Game components that can be adapted include space, mission, character, narrative, music and sound, game mechanics, difficulty scaling, and player matching (in multiplayer games).

RL can be used for optimizing game experience in real-time. In Reinforcement learning for game personalization on edge devices, researchers demonstrate capabilities of this machine learning technique using Pong, last century’s arcade game, as the example.

Unity provides an ML toolset for researchers and developers that allows for training intelligent agents with reinforcement learning and “evolutionary methods via a simple Python API.”

It’s worth mentioning that we haven't found any application of RL agents in production.

eCommerce and internet advertising

Specialists are experimenting with reinforcement learning algorithms to solve a problem of impressions allocation on eCommerce sites like eBay, Taobao, and Amazon. Impressions refer to the number of times a visitor sees some element of a web page, an ad or a product link with a description.   Impressions are often used to calculate how much an advertiser has to pay to show his message on a website. Each time a user loads a page and the ad pops up, it counts as one impression.

These platforms aim to generate maximum total revenue from transactions, that’s why they must use algorithms that will allocate buyer impressions (show buyer requests on items) to the most appropriate potential merchants.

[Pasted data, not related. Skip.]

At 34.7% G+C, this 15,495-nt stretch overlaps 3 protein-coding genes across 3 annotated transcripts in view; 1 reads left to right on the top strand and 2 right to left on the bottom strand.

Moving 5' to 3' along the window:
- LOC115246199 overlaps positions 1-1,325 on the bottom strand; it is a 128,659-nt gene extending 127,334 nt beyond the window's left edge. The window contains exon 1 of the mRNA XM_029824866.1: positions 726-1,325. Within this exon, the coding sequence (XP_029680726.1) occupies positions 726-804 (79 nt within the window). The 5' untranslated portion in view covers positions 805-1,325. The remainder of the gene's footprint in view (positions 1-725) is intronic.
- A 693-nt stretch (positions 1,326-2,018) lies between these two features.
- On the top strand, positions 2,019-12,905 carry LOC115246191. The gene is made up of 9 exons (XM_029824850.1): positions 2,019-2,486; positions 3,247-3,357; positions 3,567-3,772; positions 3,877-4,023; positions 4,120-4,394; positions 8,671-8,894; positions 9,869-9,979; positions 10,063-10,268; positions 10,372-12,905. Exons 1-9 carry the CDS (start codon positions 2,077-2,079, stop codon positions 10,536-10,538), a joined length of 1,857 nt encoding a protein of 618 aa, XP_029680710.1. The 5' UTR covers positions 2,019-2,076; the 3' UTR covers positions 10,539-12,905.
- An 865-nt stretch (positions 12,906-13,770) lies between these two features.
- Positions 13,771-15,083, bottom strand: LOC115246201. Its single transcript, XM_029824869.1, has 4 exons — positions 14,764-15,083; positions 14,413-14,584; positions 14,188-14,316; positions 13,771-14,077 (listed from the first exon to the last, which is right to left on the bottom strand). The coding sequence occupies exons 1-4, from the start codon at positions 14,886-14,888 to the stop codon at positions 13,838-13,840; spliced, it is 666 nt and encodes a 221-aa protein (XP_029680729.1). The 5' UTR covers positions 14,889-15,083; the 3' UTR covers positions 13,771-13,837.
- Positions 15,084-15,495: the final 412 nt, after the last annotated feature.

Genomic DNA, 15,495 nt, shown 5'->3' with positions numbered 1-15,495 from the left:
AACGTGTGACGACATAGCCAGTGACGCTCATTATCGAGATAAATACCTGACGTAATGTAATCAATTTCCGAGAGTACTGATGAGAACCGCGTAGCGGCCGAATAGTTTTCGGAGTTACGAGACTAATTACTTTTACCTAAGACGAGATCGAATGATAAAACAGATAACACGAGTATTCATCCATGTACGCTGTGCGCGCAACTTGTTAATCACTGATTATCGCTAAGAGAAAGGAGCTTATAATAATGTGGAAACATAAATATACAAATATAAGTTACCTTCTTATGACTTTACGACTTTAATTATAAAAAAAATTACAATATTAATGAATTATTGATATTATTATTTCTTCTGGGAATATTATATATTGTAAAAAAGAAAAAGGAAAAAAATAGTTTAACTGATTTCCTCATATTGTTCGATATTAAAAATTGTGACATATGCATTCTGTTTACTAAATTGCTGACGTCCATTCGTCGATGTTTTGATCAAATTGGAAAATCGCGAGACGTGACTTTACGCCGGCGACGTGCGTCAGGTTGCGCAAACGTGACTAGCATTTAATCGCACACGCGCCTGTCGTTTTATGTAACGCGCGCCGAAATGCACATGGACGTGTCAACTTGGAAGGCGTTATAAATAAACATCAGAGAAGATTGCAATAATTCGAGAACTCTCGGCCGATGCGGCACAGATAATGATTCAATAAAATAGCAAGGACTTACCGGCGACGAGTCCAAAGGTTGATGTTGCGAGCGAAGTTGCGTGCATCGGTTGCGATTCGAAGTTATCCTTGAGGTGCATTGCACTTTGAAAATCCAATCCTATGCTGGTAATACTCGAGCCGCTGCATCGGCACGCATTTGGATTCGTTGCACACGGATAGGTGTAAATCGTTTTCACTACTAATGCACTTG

Most platforms  use such recommendation methods as collaborative filtering or content-based filtering. These algorithms rank merchants using their “historical scores” that rely on the transaction history of the sellers with customers of similar characteristics. Sellers experiment with prices to get higher ranking positions, and these algorithms don’t take into account changes in pricing schemes.

As a solution to this problem, researchers applied a general framework of reinforcement mechanism design. The framework uses deep reinforcement learning to develop efficient algorithms that evaluate sellers’ behavior.

Online merchants can also conduct fraudulent transactions to improve their rating on eCommerce platforms to draw more buyers. And that, according to researchers, decreases the efficiency of use of buyer impressions and threatens the business environment. However, it’s possible to improve the platform's impression allocation mechanism while increasing its profit and minimizing fraudulent activities with reinforcement learning.

In the article on AI and DS advances and trends, we discussed another RL use case – real-time bidding strategy optimization. It allows businesses to dynamically allocate the advertisement campaign budget “across all the available impressions on the basis of both the immediate and future rewards.” During real-time bidding, an advertiser bids on an impression, and their ad is displayed on a publisher’s platform if they win an auction.

Trading in financial industry